- Glaucoma usually progresses very slowly and often has no symptoms. So, if you have glaucoma, it is important to understand your condition, as it can help you to manage the disease better.
- Make sure that you take your medications exactly as prescribed. Missing doses of the medication may worsen the condition. If you are taking medications for any other medical problem, make sure to inform your eye doctor about it.
- If the glaucoma condition is worsening and you find doing many activities such as driving and playing sports in the evening or night, etc. becoming a challenge, then it may be a good idea to rearrange your schedules and get help from others to help you manage. Letting some other person drive can help you stay safe.
- Adopt a healthy lifestyle by eating healthy and nutritious foods.
- A regular exercise routine and reduction of stress is vital for persons with glaucoma. Meditation and breathing exercises can alleviate stress and help you relax.
What Are The Things One Should Avoid To Manage Glaucoma?
- Avoid any medications, especially eye medications without checking with your doctor first, as some chemicals in the medicines may cause damage to your eyes.
- Avoid watching TV or looking at your computer or mobile screens for a long time.
- If you have any discomfort in your eyes or any symptoms, do not ignore them. Get them checked immediately.
What Are The Best Foods For Glaucoma?
- Consume foods that are high in antioxidants such as lutein and zeaxanthin and rich in vitamins A, C, E and B vitamins. These nutrients can help to improve your eye health and fight glaucoma. Fruits, vegetables, nuts, seeds and whole grains are wonderful sources of these vital nutrients.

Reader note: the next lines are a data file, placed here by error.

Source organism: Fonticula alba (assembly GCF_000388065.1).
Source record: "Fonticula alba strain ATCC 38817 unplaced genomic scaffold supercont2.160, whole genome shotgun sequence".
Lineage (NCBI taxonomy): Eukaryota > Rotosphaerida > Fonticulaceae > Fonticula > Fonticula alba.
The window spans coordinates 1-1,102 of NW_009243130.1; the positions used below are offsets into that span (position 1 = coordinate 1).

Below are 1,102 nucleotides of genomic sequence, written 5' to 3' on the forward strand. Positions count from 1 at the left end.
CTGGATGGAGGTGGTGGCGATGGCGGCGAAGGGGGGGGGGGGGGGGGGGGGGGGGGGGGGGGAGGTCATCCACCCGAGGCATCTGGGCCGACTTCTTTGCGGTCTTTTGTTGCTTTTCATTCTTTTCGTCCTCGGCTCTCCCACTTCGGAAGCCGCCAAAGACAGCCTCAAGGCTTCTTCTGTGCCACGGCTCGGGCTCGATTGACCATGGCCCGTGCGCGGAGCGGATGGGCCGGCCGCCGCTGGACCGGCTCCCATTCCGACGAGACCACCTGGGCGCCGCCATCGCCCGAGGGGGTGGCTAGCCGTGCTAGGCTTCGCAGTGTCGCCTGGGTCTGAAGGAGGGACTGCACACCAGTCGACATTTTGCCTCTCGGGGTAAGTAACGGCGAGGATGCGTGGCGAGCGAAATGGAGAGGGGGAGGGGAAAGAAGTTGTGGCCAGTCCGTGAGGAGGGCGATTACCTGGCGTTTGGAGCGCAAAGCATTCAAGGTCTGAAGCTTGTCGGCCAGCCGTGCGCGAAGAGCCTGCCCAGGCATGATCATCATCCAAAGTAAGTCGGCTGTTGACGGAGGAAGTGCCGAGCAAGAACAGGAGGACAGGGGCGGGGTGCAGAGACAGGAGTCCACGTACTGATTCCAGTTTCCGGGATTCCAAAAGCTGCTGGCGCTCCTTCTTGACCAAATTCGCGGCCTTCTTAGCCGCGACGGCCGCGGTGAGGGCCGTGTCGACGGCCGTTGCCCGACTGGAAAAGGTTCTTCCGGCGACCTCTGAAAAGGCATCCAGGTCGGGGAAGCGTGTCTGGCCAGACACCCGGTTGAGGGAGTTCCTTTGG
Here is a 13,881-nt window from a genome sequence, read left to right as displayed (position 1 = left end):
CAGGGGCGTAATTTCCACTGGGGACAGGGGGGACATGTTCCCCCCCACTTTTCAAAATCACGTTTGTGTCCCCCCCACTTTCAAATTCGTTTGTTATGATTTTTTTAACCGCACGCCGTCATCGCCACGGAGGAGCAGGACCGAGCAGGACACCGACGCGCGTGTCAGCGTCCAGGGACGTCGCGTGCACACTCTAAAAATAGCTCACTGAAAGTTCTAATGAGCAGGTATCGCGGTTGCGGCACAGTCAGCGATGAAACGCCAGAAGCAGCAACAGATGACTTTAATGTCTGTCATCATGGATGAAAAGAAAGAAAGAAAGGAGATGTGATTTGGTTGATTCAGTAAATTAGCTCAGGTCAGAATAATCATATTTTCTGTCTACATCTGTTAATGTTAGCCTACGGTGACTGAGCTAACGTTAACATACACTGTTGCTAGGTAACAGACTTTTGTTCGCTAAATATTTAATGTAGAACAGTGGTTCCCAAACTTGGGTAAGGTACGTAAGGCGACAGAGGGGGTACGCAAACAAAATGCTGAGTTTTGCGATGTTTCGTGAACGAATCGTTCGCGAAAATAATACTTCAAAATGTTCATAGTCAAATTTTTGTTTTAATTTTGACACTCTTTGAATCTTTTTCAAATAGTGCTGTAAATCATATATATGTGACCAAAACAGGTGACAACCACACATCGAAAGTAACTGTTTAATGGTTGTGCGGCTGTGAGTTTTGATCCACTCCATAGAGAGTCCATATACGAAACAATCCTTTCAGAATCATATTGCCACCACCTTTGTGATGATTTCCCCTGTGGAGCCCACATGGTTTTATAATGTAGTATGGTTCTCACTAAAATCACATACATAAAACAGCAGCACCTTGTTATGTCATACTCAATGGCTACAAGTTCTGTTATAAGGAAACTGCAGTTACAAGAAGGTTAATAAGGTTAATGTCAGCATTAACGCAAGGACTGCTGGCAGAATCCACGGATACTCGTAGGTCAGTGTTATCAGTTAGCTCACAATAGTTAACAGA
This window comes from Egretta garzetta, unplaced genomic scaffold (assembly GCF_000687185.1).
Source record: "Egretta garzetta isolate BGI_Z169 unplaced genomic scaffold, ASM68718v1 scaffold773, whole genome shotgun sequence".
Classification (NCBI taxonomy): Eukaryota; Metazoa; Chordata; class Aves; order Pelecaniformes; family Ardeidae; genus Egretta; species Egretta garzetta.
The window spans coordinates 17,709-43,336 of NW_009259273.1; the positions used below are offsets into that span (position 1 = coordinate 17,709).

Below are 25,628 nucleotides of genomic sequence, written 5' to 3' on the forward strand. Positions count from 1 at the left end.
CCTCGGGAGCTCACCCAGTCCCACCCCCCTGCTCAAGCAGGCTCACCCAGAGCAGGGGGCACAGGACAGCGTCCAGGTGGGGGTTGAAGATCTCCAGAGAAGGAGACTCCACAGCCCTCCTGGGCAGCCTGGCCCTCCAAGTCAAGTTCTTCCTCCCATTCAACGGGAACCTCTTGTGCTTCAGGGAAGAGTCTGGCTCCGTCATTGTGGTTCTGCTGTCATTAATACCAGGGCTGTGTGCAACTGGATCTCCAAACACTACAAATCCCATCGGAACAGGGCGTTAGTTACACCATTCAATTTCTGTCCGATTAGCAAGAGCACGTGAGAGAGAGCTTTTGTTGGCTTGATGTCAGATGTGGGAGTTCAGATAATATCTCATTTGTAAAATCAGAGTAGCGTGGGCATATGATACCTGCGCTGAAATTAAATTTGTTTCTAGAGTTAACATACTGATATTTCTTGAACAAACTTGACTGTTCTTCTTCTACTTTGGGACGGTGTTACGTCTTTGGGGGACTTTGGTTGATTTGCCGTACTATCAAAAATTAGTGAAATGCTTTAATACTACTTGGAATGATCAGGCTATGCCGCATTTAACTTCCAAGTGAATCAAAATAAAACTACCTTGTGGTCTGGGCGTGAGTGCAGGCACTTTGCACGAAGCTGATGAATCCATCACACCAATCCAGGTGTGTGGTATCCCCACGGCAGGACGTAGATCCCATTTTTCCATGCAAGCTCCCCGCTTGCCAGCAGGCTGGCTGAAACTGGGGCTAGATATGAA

- Carrots and dark green leafy vegetables can help to reduce the risk of glaucoma by around 60 percent.
- Eat foods that contain complex carbohydrates such as whole grains, vegetables, and beans. These are healthy foods that can help to fight glaucoma.
- Eating nuts and fish that are a rich source of omega-3 fatty acids can help to reduce the risk of glaucoma.
- Drinking green tea can help to protect the eyes, as studies have found that the aqueous humor and retina absorb the antioxidants present in the green tea.
What Are The Worst Foods For Glaucoma?
- Reduce or completely avoid salt if you are suffering from hypertensive glaucoma.
- Avoid high-calorie diets and fatty foods to prevent the increase in body fat. Avoid foods that are high in saturated and trans fats such as fatty foods, beef, and red meats. Avoid hydrogenated fats, shortening, margarine, etc., as these foods can increase your blood pressure.
- Avoid foods that increase your insulin level and make the glaucoma condition worse. Stay away from simple carbohydrates and foods like bread, potatoes, pasta, rice, cereal, refined sugars and baked goods.
- Avoid drinking caffeinated beverages and coffee as the caffeine can increase the blood pressure, in turn increasing the intraocular pressure.
What Are The Medicines For Glaucoma?
What Are The Tips To Manage Glaucoma?
- If you are over 40 years, then get a regular eye check-up once in 1-2 years.
- If you have near or far sightedness, get your eyes checked regularly and wear corrective glasses.
- If you have a family history of glaucoma or other health problems such as diabetes or other eye problems, then you must go to your doctor for an eye check-up more often.
- Exercise regularly, but be careful about the exercises you do, as some exercises can cause the intraocular pressure to increase.
- Don’t drink large amounts of liquid at a time as this may increase eye pressure. Drink small amounts spaced throughout the day.
- When you sleep, make sure that your head is elevated.
- If you have glaucoma, then talk to your family members or friends or join a support group. This can help you handle your health condition better.